By Ndafadza Madanha
ONE of the county’s leading seed breeders Klein Karoo (K2) has partnered with thousands of small scale farmers around the country to grow sunflower for the export market.
K2 managing director John Makoni confirmed the development and said his organization had secured an off-taker for the sunflower in South Africa.
Makoni said the partnership will build a base of competent farmers who can grow sunflower for commercial purposes and help save the country millions in imports for cooking oil production.
“We have a top performing sunflower seed variety on the market and we have partnered small scale farmers to grow it to date we have sold seed to produce 15 000 hectares of sunflower and for this year a South African company will take up the sunflower. We hope with this initiative we are building a base of farmers that can grow sunflower and reduce the reliance on imports for cooking oil as we have rhe capacity to grow the raw materials”.
Makoni said his organization has also partnered small scale farmers to grow pastures for both the local and export market as a way of cutting costs for livestock farmers.
“We think that cattle and dairy farmers are reliant on processed feed which is expensive but if pastures are incorporated in the diet this can significantly reduce their costs. We have also partnered with small scale farmers and some of them have irrigation in their schemes while others do not have to grow the pasture seed”.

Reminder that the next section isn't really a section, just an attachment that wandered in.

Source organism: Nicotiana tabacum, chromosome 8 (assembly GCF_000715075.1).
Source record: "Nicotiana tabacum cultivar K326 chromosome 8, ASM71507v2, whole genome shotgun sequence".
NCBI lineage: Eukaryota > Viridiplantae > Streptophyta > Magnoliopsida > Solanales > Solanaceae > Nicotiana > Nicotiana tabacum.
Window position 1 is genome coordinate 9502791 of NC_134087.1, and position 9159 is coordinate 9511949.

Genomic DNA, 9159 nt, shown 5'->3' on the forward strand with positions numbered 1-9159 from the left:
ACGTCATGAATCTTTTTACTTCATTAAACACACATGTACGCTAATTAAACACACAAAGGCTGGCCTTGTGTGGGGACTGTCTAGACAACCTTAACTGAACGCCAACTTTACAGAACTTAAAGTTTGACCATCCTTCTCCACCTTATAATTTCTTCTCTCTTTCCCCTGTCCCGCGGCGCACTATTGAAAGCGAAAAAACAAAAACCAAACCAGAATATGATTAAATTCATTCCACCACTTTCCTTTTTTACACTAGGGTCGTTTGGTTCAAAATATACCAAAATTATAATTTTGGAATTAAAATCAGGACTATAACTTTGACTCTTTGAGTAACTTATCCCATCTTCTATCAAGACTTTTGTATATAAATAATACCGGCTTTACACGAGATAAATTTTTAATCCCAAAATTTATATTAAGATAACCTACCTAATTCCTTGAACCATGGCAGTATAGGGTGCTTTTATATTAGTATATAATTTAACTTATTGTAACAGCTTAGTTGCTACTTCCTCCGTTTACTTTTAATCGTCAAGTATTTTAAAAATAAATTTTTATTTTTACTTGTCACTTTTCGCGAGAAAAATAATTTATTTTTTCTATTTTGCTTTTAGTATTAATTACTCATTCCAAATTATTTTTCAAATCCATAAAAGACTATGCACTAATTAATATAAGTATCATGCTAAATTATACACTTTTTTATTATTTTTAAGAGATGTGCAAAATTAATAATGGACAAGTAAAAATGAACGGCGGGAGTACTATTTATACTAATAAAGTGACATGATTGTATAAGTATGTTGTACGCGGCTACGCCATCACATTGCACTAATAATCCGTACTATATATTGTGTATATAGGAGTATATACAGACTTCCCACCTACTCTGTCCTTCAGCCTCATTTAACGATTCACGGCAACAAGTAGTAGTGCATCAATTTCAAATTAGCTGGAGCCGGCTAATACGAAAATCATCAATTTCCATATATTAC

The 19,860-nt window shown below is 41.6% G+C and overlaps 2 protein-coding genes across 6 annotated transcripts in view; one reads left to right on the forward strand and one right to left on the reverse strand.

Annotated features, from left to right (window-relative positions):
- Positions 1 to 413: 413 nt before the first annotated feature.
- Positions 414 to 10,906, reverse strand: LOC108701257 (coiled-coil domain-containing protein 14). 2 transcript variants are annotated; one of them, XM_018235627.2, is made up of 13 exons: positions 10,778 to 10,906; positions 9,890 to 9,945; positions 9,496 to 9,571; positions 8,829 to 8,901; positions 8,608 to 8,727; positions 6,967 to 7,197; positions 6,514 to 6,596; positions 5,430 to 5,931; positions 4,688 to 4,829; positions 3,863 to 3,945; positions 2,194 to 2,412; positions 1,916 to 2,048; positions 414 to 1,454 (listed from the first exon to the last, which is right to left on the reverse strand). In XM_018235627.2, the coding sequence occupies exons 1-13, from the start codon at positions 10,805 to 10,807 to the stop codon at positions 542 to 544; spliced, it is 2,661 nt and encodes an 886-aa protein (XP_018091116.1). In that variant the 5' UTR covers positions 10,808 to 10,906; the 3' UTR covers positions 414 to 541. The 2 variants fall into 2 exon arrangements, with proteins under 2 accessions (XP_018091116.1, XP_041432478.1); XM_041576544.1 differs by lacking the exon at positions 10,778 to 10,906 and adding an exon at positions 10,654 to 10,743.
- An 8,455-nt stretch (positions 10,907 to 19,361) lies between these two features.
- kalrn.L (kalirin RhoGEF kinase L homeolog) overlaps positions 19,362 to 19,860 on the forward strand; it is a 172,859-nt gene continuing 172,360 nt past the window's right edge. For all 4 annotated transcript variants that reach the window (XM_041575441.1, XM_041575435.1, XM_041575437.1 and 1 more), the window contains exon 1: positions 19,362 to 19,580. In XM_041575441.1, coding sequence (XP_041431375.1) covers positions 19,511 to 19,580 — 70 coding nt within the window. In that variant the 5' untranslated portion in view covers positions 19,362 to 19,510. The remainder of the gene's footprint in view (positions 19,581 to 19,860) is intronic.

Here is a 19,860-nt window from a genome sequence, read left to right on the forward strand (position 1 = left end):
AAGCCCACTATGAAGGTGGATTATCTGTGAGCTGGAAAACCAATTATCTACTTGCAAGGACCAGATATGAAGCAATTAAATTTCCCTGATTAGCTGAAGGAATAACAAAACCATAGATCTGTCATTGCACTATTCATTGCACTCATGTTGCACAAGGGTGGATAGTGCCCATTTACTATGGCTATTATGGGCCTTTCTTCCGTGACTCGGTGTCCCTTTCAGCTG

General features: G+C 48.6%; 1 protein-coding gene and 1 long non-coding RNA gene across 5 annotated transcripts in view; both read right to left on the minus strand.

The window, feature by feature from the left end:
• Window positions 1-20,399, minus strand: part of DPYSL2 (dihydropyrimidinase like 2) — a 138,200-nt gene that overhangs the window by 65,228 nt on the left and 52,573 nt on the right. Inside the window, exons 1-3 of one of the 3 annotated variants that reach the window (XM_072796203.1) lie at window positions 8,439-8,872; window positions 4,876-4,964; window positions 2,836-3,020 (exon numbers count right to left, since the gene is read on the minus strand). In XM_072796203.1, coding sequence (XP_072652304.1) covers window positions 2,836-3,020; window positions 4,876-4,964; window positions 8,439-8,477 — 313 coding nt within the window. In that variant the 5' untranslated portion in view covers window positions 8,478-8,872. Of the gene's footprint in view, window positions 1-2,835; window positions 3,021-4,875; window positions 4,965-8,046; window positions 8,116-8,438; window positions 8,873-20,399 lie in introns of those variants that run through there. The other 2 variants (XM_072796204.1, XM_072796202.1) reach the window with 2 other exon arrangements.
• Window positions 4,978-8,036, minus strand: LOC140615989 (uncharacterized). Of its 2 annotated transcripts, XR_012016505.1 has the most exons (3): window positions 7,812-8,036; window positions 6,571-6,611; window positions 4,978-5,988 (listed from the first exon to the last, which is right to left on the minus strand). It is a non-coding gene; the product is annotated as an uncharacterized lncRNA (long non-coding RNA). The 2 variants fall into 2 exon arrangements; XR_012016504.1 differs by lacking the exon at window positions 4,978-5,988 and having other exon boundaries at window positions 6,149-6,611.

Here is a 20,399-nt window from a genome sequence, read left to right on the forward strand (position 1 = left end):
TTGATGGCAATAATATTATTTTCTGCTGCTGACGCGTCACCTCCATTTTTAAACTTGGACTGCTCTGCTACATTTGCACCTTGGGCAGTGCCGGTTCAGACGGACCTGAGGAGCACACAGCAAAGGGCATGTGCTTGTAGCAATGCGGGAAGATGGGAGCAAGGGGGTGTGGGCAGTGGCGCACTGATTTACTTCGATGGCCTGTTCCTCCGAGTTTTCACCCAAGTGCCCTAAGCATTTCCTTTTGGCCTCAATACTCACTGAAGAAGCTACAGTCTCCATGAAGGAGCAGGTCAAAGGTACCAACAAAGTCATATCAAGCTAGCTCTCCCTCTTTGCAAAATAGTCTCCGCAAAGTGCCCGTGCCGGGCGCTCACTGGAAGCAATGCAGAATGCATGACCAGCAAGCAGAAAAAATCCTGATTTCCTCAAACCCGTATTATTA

Meanwhile K2 has unveiled a high yielding wheat variety the Peregrine which has potential of up to 7-9 tons a hectare.
“For commercial farmers our wheat variety is much better than those found on the market. Our new variety the Peregrine has some outstanding attributes and one them is that it is high yielding with potential of up to 7-9tons a hectare. Also it matures very early 113 days, very good stand ability about 90cm height, very good tolerance package, protein content of 11.2%, adaptable to both high and low potential areas”.
Zimbabwe currently has a deficit in wheat production resulting in intermittent shortages of bread.
The wheat deficit is augmented by imports that continue to be a drain on the country’s shallow foreign currency reserves.
Makoni said besides the wheat variety the company had introduced two soyabean varieties on the market which had done well on the market.
He said owing to the changes in weather patterns that are now characterized by more frequent and severe droughts his organization was working on improving the genetics of their seed to match the changing climatic conditions.
“Owing to the changes in the climatic conditions we are working on improving the genetic of our seeds in particular maize, you may have noticed that our maize remains standing in the field despite the harsh weather conditions it is because we have deliberately incorporated drought resistance and we want all our genetics to perform in high and low potential areas”.
Makoni said K2 had a full range of seed for farmers as it believed their needs are different.
He said their vegetable variety was the widest on the market and included both open and pollinated seed.